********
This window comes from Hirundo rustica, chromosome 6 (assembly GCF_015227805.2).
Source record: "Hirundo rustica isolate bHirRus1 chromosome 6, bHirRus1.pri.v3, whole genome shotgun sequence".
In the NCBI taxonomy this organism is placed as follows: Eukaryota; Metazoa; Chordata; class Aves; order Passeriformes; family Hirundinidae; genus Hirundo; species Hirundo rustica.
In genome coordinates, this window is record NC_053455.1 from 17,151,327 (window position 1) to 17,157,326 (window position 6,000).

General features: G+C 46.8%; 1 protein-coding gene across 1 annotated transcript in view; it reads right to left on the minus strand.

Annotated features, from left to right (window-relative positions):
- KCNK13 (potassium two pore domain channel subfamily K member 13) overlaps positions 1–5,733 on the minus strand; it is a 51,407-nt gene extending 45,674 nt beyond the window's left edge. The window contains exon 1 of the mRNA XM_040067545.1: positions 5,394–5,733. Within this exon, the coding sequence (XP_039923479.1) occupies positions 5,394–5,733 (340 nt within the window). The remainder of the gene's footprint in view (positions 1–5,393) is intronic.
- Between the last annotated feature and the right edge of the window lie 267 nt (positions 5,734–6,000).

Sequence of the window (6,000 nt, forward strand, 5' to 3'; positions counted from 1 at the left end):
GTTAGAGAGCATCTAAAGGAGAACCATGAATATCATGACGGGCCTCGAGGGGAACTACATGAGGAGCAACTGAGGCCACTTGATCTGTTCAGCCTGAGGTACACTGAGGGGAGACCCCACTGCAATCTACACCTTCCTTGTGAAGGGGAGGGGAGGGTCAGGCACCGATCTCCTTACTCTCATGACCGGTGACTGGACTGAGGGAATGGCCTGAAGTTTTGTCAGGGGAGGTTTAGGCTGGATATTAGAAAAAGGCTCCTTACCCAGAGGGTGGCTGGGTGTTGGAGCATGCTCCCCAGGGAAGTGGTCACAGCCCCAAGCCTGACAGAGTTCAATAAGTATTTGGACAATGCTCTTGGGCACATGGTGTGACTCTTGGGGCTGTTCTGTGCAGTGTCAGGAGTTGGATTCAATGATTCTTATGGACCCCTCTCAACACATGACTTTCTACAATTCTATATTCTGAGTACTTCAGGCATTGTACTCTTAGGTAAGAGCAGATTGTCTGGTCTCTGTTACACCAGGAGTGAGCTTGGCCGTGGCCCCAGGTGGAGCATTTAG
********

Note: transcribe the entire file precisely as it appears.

This window comes from Hirundo rustica, chromosome 6 (assembly GCF_015227805.2).
Source record: "Hirundo rustica isolate bHirRus1 chromosome 6, bHirRus1.pri.v3, whole genome shotgun sequence".
In the NCBI taxonomy this organism is placed as follows: Eukaryota; Metazoa; Chordata; class Aves; order Passeriformes; family Hirundinidae; genus Hirundo; species Hirundo rustica.
In genome coordinates, this window is record NC_053455.1 from 17,151,327 (window position 1) to 17,157,326 (window position 6,000).

General features: G+C 46.8%; 1 protein-coding gene across 1 annotated transcript in view; it reads right to left on the minus strand.

Annotated features, from left to right (window-relative positions):
- KCNK13 (potassium two pore domain channel subfamily K member 13) overlaps positions 1–5,733 on the minus strand; it is a 51,407-nt gene extending 45,674 nt beyond the window's left edge. The window contains exon 1 of the mRNA XM_040067545.1: positions 5,394–5,733. Within this exon, the coding sequence (XP_039923479.1) occupies positions 5,394–5,733 (340 nt within the window). The remainder of the gene's footprint in view (positions 1–5,393) is intronic.
- Between the last annotated feature and the right edge of the window lie 267 nt (positions 5,734–6,000).

Sequence of the window (6,000 nt, forward strand, 5' to 3'; positions counted from 1 at the left end):
GTTAGAGAGCATCTAAAGGAGAACCATGAATATCATGACGGGCCTCGAGGGGAACTACATGAGGAGCAACTGAGGCCACTTGATCTGTTCAGCCTGAGGTACACTGAGGGGAGACCCCACTGCAATCTACACCTTCCTTGTGAAGGGGAGGGGAGGGTCAGGCACCGATCTCCTTACTCTCATGACCGGTGACTGGACTGAGGGAATGGCCTGAAGTTTTGTCAGGGGAGGTTTAGGCTGGATATTAGAAAAAGGCTCCTTACCCAGAGGGTGGCTGGGTGTTGGAGCATGCTCCCCAGGGAAGTGGTCACAGCCCCAAGCCTGACAGAGTTCAATAAGTATTTGGACAATGCTCTTGGGCACATGGTGTGACTCTTGGGGCTGTTCTGTGCAGTGTCAGGAGTTGGATTCAATGATTCTTATGGACCCCTCTCAACACATGACTTTCTACAATTCTATATTCTGAGTACTTCAGGCATTGTACTCTTAGGTAAGAGCAGATTGTCTGGTCTCTGTTACACCAGGAGTGAGCTTGGCCGTGGCCCCAGGTGGAGCATTTAG